20 July 2010—For decades, scientists have known that photons possess enough linear and angular momentum to turn a pinwheel-shaped dielectric, so long as the pinwheel is the right size and light enough. Exactly how this works remains unclear, and so far these motors, called light mills, have been too weak to be useful outside the laboratory.
But a team of researchers at the University of California, Berkeley, has now developed a light-driven nanosize motor that addresses the limitations of earlier light mills. The new motor, made of gold, generates comparable torque, but it is much smaller. At 100 nanometers across (one-tenth the size of other motors) it would make possible things like unwinding DNA in living cells and nanoscale harvesting of solar energy, the scientists say. The work, which was funded by grants from the National Science Foundation and the U.S. Department of Energy, was reported 4 July in Nature Nanotechnology.
Despite the light mill's diminutive size, it can rotate a silica disk 4000 times its volume. Its power is derived largely from what's known as the plasmonic effect, says Yongmin Liu, a postdoctoral researcher at UC Berkeley who worked with mechanical engineering professor Xiang Zhang on the motor. "The plasmonic effect can significantly enhance light-matter interaction at the nanoscale," Liu says.
The energy of photons falling onto the mill is transferred to "plasmons," electron density waves that are confined to the surface of the metal. These plasmonic oscillations increase the apparent surface area of the mill. So even though it's tiny, the new motor can draw upon the same amount of energy as a motor many times its actual size.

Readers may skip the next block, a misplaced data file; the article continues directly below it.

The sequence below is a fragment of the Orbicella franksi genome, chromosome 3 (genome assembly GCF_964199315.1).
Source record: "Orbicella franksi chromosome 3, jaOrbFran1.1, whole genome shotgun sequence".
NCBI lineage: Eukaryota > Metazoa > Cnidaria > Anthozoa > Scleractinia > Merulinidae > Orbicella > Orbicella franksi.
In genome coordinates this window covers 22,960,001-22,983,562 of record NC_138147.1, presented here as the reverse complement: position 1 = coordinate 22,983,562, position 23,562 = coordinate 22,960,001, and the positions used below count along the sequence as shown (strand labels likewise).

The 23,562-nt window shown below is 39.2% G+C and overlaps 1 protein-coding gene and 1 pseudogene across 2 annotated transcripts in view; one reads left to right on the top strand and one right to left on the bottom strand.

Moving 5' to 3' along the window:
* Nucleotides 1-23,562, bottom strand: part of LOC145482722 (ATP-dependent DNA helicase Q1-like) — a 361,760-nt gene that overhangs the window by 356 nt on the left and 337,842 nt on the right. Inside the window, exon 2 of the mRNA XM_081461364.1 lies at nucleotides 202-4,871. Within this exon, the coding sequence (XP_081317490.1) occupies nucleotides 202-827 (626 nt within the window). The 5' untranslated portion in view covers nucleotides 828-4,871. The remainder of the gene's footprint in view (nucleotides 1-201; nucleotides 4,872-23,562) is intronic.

Plasmons in the mill have characteristic "resonance modes" that are determined by the type of metal and the geometry of the motor itself. When the frequency of the incident light matches these particular modes, the maximum energy from the incoming photons is transferred to the mill, resulting in the strongest torque.
The researchers found that they could control the direction of rotation of the motor by varying the wavelength of the light they used. For example, when the team illuminated the experimental plasmonic motor with light at 810 nm and 1700 nm—its two resonance frequencies—it rotated at the same speed but in opposite directions.
Lih Lin, a professor of electrical engineering at the University of Washington and an expert on nanoscale photonic devices, is impressed with the research. "Very high optical intensities are often required to generate sufficient torque, which limits the scope of potential applications," says Lin. The experimental motor requires only milliwatts of optical power, "making this a versatile tool for potential applications in nano-optomechanical transducers, energy conversion, and biological manipulations," she says. The UC Berkeley team could improve upon the device, Lin says, by developing a method for controlling the motor's position once it comes to a halt.
Ming Liu, a doctoral researcher on the UC Berkeley team, agrees that work remains. "It is like we know how to send more gasoline into a tiny motor of a car," he says, but "there is still a long way to go to increase the mileage of the motor."